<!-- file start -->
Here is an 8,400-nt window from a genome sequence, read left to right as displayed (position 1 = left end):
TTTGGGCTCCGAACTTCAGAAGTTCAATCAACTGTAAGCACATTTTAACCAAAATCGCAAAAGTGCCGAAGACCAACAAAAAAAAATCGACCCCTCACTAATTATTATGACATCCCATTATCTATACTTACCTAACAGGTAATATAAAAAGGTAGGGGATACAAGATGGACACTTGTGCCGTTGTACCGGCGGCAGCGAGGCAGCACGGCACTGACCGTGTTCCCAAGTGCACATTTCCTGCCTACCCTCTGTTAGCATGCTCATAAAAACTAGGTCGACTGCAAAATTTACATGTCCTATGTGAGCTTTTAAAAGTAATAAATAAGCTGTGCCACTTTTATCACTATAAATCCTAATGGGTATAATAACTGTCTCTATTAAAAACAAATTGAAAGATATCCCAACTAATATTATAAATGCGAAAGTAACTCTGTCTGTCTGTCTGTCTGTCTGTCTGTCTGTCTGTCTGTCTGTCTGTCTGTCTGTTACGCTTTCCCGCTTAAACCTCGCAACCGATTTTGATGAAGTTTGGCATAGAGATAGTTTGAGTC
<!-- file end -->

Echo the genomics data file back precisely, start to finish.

Here is an 8,400-nt window from a genome sequence, read left to right as displayed (position 1 = left end):
TTTGGGCTCCGAACTTCAGAAGTTCAATCAACTGTAAGCACATTTTAACCAAAATCGCAAAAGTGCCGAAGACCAACAAAAAAAAATCGACCCCTCACTAATTATTATGACATCCCATTATCTATACTTACCTAACAGGTAATATAAAAAGGTAGGGGATACAAGATGGACACTTGTGCCGTTGTACCGGCGGCAGCGAGGCAGCACGGCACTGACCGTGTTCCCAAGTGCACATTTCCTGCCTACCCTCTGTTAGCATGCTCATAAAAACTAGGTCGACTGCAAAATTTACATGTCCTATGTGAGCTTTTAAAAGTAATAAATAAGCTGTGCCACTTTTATCACTATAAATCCTAATGGGTATAATAACTGTCTCTATTAAAAACAAATTGAAAGATATCCCAACTAATATTATAAATGCGAAAGTAACTCTGTCTGTCTGTCTGTCTGTCTGTCTGTCTGTCTGTCTGTCTGTCTGTCTGTCTGTTACGCTTTCCCGCTTAAACCTCGCAACCGATTTTGATGAAGTTTGGCATAGAGATAGTTTGAGTC